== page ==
China will allow its currency to appreciate 5% against the dollar in 2011, the semi-official Chinese Security Journal said in a front-page editorial Wednesday. Who cares? Currency valuation seems like the furthest issue from people’s minds in Washington as the new Congress turns to looming battles over health care and the budget. But China trade policy is lurking just below the surface as power shifts in DC and could affect Americans more than any other issue in coming months.
In September, the Democratic controlled House passed by 348-79 a bill that would punish China for keeping its currency artificially low. The bill would force the administration to impose punitive tariffs to offset the harm caused to American exporters by currency manipulation. The Senate never moved the bill, but Charles Schumer introduced his own version that would be even tougher on China.
Traditionally this is a Democratic issue: labor unions are big backers of the House bill; the Chamber of Commerce opposes it. But the shift in political power to the right in Washington may actually aid the bill. China’s increasing power was the key foreign policy issue in the 2010 campaign, and populist Tea Partiers, in search of a foreign policy consensus, seem more likely to partner with Democrats backing the bill compared with pro-business Republicans who have opposed it.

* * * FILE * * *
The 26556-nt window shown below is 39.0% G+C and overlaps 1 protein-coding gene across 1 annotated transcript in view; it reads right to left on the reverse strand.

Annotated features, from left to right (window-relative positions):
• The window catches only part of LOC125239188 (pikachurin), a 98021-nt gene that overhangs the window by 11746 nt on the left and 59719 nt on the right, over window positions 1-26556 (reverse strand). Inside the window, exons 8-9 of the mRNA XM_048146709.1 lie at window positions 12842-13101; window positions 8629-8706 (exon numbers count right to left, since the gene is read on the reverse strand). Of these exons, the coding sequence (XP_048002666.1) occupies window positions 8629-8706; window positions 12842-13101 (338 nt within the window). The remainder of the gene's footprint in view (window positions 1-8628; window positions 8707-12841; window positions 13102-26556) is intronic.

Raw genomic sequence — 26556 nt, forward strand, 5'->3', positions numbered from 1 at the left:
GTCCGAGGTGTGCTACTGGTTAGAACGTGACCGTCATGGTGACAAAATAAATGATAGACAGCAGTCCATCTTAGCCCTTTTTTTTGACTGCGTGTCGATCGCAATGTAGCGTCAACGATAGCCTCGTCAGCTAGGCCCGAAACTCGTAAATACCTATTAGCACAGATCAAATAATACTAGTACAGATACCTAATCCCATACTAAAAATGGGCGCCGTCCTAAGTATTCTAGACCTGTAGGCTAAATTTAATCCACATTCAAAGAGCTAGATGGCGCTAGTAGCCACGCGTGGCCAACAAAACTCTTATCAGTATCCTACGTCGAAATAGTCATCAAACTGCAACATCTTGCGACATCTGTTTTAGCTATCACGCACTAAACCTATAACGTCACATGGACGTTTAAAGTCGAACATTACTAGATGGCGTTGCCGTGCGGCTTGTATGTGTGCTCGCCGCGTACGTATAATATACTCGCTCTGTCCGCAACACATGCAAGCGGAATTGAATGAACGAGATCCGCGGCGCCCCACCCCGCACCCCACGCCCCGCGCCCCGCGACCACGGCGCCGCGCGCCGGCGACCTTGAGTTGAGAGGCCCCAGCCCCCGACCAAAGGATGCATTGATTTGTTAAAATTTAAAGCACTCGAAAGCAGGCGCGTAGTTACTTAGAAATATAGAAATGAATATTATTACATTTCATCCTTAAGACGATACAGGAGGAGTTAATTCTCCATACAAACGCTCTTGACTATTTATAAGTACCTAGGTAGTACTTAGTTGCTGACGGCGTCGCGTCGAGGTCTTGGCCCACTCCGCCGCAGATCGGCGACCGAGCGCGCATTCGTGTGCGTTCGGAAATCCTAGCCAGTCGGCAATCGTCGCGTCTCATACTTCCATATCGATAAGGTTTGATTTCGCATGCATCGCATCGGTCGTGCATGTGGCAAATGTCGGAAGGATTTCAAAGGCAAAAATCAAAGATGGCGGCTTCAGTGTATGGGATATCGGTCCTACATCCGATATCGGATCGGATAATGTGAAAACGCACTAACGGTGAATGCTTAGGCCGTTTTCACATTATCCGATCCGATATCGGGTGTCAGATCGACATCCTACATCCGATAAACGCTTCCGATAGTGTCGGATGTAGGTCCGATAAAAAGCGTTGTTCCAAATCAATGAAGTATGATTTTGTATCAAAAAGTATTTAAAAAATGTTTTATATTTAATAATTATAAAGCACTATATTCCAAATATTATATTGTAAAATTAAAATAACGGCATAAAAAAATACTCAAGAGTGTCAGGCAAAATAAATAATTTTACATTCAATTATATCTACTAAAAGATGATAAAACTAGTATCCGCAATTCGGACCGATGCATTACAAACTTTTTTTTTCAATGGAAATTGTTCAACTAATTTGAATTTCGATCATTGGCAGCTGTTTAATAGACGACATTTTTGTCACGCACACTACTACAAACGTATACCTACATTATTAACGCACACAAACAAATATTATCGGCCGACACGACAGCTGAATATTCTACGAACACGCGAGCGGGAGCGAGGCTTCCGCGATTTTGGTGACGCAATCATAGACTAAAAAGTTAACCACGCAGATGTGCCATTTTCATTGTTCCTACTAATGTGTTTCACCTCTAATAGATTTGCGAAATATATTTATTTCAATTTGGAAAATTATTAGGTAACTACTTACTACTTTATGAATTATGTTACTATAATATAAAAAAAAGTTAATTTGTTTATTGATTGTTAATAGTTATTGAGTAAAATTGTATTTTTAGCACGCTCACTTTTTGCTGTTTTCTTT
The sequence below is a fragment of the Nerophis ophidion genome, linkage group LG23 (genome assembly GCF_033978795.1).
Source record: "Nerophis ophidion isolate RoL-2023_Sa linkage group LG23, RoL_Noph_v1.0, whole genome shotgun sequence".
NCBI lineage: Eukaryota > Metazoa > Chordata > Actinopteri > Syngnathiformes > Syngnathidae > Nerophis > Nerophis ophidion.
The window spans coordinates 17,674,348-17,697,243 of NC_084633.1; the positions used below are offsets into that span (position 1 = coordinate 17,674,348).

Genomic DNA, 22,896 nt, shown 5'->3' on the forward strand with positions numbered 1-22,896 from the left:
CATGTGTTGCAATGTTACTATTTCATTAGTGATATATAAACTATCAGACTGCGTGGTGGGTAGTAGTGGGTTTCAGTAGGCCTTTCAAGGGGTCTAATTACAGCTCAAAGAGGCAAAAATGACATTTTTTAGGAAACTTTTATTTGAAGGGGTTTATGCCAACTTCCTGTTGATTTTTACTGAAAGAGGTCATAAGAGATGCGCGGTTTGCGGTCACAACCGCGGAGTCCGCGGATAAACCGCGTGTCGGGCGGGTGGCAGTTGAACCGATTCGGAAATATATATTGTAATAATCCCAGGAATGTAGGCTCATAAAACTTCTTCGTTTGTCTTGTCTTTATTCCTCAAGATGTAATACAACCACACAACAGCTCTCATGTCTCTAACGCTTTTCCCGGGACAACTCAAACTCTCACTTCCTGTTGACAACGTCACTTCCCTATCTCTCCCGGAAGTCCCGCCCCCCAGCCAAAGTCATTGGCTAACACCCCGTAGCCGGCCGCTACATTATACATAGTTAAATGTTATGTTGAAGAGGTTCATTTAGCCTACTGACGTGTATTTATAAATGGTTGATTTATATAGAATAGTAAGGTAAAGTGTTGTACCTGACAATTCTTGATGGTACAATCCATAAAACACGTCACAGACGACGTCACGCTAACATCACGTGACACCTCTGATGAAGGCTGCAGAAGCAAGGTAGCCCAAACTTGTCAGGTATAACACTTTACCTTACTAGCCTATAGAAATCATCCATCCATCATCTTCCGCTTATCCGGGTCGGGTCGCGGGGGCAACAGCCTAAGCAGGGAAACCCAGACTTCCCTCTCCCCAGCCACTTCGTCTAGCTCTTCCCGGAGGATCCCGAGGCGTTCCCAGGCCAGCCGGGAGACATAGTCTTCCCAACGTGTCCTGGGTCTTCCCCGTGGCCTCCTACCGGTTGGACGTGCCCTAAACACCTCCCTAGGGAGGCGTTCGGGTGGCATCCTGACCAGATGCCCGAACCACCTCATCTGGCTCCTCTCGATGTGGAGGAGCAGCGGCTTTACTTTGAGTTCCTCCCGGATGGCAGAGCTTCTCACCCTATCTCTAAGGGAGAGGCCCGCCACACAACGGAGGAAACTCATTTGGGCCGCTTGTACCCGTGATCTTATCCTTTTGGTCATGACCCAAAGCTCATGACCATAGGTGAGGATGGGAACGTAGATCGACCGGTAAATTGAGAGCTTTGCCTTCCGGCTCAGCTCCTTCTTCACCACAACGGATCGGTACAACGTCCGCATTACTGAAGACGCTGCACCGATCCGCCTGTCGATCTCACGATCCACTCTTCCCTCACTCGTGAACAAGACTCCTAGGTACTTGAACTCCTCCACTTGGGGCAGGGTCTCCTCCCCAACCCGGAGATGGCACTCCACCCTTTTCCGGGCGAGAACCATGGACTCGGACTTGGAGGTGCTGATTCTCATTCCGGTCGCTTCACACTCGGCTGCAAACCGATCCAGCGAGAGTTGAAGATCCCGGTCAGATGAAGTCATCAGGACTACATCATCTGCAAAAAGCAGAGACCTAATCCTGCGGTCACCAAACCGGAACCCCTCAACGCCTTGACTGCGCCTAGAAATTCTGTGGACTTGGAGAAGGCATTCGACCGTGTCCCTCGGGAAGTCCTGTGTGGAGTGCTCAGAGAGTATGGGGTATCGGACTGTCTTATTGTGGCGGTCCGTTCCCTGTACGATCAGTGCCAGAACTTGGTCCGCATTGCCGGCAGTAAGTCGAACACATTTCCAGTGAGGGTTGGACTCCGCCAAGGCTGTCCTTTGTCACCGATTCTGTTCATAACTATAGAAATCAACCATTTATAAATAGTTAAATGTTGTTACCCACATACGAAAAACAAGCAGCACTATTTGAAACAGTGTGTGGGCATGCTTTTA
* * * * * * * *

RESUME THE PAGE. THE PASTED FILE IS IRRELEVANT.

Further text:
The administration has been increasingly hawkish on China’s currency position in public, but privately it fears a trade war if the bill passes. Among the possible reprisals by China: a fuller implementation of China’s “indigenous innovation” policy, which would cut American companies out of bidding on Chinese manufacturing contracts; reversing recent decisions to open up Chinese markets to beef and other U.S. exports; restricting the export of rare earth metals and so on. None of which would be good for the economy as it struggles to recover.
China’s apparent move to appreciate the Yuan was timed to warm relations ahead of the State visit later this month of President Hu Jintao, and officials at Treasury and the White House are pleased. It may decrease demands for early action on the currency bill in Congress. But no one yet knows how the newly strengthened GOP in Congress will handle the issue.